Friday, May 24, 2024

Ireland accused of flaws in enacting EU anti-money laundering regulations

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The European Commission has opened up infringement proceedings against Ireland and two other EU members for incorrectly transposing an amended anti-money laundering directive.

The State now has two months to respond to a letter of formal notice it has been sent by the commission.

The commission said it had identified “several instances of incorrect transposition” of the fifth Anti-Money Laundering Directive into national law in Ireland, France and Latvia.

In the case of Ireland, the failure refers to “the current system not guaranteeing the adequacy and completeness of the information held in the beneficial ownership register of trusts as well as regards the accessibility of its information”, it said.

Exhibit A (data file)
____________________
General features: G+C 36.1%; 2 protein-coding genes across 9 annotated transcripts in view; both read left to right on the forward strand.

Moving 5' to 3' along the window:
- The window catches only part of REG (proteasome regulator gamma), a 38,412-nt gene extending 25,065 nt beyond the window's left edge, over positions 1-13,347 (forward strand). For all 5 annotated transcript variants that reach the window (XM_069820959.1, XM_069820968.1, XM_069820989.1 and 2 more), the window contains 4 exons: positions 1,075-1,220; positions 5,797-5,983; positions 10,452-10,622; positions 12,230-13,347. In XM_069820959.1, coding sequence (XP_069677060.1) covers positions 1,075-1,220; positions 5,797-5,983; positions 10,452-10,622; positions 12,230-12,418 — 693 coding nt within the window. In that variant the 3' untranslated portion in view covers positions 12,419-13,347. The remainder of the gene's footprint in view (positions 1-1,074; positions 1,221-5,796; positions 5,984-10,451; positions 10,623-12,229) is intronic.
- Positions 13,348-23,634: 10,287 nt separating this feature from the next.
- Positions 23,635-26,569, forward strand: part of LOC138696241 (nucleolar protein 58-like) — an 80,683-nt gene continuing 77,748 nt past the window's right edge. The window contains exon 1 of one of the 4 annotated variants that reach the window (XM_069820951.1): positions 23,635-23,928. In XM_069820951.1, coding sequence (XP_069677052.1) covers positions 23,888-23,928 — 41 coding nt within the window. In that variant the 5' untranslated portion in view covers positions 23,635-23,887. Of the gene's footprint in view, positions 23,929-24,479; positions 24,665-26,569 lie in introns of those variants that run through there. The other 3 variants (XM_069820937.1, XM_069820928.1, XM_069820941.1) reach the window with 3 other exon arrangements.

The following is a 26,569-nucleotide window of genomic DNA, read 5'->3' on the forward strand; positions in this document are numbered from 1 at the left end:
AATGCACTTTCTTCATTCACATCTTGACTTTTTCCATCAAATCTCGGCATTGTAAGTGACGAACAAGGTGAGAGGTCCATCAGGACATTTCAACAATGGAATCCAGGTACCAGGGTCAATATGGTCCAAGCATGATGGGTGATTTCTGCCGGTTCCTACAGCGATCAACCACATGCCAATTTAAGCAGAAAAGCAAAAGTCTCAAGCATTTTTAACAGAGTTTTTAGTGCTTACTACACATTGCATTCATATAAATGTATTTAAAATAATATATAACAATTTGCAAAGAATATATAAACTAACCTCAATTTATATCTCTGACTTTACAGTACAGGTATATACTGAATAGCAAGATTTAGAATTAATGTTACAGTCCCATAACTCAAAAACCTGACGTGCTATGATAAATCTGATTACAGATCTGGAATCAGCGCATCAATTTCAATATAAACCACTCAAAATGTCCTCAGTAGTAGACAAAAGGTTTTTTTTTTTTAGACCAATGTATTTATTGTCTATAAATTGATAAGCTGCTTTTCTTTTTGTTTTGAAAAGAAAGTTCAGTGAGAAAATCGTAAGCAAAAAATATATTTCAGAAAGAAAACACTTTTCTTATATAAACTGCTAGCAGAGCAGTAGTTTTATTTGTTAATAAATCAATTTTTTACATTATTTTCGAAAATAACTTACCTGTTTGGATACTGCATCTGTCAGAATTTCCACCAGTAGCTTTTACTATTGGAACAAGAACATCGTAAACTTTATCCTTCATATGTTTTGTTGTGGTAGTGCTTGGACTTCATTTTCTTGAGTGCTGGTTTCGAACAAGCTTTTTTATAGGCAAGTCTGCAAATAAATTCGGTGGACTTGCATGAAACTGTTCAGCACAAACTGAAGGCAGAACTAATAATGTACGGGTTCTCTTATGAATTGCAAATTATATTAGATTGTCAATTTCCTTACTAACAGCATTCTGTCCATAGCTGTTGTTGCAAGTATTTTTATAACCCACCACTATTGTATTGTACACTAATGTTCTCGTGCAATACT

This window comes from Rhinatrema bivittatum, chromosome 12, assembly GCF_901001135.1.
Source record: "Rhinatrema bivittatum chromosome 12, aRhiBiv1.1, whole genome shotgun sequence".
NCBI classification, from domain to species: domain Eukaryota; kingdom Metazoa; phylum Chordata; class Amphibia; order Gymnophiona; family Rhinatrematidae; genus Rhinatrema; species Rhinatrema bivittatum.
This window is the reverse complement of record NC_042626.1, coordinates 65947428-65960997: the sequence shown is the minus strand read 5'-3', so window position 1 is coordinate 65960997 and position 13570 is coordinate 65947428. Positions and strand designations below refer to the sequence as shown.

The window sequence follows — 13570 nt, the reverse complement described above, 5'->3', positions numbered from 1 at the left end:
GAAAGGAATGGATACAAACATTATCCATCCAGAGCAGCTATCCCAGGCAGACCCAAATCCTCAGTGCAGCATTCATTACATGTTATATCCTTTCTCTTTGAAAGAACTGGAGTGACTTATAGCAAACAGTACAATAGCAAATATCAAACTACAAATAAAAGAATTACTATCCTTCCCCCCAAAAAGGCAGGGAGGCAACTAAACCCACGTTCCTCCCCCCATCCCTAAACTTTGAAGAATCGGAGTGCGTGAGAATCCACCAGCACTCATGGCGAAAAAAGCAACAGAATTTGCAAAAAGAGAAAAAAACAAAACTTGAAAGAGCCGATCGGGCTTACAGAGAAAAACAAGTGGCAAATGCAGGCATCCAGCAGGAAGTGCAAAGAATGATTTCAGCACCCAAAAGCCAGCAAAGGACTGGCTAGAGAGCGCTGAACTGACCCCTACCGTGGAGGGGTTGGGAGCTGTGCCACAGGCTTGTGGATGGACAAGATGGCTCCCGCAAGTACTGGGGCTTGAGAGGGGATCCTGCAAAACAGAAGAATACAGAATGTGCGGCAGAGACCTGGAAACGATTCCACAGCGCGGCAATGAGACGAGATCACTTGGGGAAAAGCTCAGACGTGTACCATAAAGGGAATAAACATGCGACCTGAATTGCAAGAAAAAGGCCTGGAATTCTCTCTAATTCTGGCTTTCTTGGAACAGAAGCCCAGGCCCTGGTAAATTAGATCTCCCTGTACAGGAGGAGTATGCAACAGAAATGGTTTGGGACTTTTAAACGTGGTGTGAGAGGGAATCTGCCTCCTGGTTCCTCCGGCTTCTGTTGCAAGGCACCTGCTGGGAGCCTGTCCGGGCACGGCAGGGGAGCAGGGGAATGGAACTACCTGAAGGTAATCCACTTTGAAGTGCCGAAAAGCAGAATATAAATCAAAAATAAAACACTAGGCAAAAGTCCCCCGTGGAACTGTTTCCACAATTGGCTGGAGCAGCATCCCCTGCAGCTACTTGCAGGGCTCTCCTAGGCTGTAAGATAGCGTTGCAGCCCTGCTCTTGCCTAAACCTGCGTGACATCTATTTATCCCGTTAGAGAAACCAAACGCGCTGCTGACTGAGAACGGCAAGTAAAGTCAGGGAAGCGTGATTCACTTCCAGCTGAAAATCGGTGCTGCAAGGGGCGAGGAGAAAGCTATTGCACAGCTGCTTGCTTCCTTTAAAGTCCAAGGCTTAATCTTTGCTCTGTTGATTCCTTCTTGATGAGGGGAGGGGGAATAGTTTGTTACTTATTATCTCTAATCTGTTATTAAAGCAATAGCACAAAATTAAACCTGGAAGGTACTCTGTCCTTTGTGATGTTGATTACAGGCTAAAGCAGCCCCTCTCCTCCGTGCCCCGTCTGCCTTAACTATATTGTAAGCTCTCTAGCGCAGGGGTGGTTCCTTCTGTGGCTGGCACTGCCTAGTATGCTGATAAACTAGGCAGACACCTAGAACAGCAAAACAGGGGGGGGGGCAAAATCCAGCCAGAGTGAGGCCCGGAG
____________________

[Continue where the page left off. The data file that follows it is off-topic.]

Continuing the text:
Similarly, France has not ensured the completeness of the national beneficial ownership register. In the case of Latvia, the incorrect transposition relates to the functioning of its Financial Intelligence Unit (FIU).

The commission said anti-money laundering rules were instrumental in the fight against money laundering and terrorism financing and that recent money-laundering scandals have revealed the need for stricter rules at EU level.

“Legislative gaps occurring in one member state have an impact on the EU. That is why EU rules should be implemented and supervised efficiently to combat crime and protect our financial system,” the commission said in a statement.

Ireland, France and Latvia now have months to respond and address the shortcomings raised by the commission.

“In the absence of a satisfactory response, the commission may decide to issue a reasoned opinion,” it said.

In 2020, the EU’s top court ordered Ireland to pay a lump sum of €2 million to the European Commission for failing to implement anti-money laundering regulations in a timely fashion.

Meanwhile, the commission has also sent a reasoned opinion to Ireland and five other EU members – Bulgaria, Estonia, Croatia, Slovenia and Slovakia – calling on them to transpose into national law a directive that streamlines certain procedures, including public procurement and permit granting, in advance of the implementation of a trans-European transport network.

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